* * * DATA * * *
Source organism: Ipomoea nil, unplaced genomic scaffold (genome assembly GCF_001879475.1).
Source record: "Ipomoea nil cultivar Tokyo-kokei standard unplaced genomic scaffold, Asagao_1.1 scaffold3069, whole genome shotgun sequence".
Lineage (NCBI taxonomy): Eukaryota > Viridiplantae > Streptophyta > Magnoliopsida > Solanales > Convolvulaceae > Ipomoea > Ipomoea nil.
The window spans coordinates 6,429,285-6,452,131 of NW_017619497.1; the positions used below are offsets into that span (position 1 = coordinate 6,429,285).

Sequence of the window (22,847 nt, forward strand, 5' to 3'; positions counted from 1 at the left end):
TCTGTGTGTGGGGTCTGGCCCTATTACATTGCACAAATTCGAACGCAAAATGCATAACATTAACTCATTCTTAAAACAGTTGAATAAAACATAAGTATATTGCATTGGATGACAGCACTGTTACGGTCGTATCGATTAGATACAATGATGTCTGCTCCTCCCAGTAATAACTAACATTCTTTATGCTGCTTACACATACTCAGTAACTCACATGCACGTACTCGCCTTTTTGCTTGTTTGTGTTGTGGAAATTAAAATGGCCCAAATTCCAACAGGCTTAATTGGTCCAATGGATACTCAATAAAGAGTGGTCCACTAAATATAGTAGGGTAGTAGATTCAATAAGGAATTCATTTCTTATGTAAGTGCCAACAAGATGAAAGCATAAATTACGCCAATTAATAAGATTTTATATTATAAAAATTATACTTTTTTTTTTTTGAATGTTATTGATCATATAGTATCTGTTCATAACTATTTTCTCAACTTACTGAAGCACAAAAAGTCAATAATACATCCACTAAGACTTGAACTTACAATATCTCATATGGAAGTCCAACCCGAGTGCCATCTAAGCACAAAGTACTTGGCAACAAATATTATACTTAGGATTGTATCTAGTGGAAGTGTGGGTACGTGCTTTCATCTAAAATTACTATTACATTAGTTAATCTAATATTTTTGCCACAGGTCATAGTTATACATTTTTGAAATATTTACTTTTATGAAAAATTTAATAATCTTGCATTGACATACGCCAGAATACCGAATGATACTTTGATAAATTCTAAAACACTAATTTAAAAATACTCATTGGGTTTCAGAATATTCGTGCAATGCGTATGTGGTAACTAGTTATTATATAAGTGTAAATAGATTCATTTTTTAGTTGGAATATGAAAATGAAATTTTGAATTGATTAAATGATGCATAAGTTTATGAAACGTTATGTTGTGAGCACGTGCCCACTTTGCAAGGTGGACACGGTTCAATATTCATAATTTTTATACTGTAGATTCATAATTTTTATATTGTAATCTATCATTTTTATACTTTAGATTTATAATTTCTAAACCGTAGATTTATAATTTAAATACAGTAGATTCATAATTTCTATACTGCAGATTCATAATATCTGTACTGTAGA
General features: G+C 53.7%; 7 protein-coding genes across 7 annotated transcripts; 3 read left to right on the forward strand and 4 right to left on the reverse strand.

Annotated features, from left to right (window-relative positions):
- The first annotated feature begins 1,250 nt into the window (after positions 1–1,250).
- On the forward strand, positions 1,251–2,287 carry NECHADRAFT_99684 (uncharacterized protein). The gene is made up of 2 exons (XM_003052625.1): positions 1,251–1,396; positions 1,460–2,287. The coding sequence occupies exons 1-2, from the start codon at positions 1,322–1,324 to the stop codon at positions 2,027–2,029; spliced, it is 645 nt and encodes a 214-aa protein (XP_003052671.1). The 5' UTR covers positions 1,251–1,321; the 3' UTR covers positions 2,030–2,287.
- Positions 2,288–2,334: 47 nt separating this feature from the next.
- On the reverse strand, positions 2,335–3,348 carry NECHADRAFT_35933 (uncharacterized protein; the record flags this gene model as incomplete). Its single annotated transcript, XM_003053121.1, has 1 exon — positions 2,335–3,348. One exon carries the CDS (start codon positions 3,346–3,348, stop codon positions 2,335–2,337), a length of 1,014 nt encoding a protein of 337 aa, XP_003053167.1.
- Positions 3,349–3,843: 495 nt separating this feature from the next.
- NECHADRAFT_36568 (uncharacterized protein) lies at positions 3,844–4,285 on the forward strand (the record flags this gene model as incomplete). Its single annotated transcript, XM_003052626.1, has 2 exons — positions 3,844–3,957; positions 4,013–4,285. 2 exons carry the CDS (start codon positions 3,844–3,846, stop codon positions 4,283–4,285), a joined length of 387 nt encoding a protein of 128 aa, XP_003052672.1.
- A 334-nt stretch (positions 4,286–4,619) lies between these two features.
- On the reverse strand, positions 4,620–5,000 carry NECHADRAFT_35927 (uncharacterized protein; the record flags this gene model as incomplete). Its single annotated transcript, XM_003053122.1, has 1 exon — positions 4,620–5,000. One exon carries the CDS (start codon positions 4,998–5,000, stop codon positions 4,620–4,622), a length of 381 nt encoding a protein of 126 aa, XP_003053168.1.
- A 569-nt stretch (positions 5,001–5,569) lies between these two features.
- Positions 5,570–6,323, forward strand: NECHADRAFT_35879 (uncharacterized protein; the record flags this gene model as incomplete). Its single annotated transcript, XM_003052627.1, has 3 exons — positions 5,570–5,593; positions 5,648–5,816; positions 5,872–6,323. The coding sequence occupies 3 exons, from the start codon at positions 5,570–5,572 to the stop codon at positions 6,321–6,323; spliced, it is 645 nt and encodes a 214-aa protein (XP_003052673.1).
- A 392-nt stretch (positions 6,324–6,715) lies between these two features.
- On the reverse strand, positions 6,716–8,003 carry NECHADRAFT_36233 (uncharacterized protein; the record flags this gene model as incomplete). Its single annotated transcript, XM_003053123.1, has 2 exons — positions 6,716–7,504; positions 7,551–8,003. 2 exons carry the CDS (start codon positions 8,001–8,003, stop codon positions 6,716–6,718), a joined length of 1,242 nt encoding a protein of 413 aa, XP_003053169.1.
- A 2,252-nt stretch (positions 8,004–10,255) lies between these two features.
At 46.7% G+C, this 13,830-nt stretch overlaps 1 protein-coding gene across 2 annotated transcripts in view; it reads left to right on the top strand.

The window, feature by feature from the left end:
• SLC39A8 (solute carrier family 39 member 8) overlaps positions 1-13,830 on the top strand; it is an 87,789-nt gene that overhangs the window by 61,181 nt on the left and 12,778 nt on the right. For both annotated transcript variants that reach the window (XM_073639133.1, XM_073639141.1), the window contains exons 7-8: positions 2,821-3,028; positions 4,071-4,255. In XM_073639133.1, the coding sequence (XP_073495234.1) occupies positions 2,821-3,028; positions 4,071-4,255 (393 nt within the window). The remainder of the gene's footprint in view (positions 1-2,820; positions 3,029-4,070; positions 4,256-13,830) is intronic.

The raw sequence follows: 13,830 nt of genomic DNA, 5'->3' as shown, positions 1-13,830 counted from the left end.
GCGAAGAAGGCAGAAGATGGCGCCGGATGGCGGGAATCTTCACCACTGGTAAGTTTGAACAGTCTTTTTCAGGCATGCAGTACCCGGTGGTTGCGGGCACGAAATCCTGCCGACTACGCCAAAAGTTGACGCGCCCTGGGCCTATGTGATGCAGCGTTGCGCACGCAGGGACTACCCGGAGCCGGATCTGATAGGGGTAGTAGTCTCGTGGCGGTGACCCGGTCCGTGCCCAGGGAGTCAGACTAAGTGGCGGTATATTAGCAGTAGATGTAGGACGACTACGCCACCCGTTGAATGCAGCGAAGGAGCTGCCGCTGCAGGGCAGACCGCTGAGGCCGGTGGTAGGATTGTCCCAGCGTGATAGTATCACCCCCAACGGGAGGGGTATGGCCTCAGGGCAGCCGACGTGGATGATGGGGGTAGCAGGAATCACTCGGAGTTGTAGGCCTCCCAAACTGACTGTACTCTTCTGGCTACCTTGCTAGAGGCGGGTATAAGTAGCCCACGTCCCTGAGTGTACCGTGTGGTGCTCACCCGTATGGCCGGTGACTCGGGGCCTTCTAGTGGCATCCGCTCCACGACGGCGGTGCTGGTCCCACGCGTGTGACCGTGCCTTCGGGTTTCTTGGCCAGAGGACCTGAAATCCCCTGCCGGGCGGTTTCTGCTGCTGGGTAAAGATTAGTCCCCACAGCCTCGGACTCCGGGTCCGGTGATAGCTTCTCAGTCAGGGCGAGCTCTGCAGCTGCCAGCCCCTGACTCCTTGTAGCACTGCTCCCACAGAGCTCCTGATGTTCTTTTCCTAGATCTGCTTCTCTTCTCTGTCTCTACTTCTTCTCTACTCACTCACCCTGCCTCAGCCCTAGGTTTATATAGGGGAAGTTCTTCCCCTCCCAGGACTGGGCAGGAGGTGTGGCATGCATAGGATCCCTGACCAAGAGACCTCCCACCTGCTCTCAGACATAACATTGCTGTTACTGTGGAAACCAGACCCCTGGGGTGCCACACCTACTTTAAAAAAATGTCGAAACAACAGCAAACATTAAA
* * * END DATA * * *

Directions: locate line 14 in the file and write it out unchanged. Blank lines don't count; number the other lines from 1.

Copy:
- NECHADRAFT_36568 (uncharacterized protein) lies at positions 3,844–4,285 on the forward strand (the record flags this gene model as incomplete). Its single annotated transcript, XM_003052626.1, has 2 exons — positions 3,844–3,957; positions 4,013–4,285. 2 exons carry the CDS (start codon positions 3,844–3,846, stop codon positions 4,283–4,285), a joined length of 387 nt encoding a protein of 128 aa, XP_003052672.1.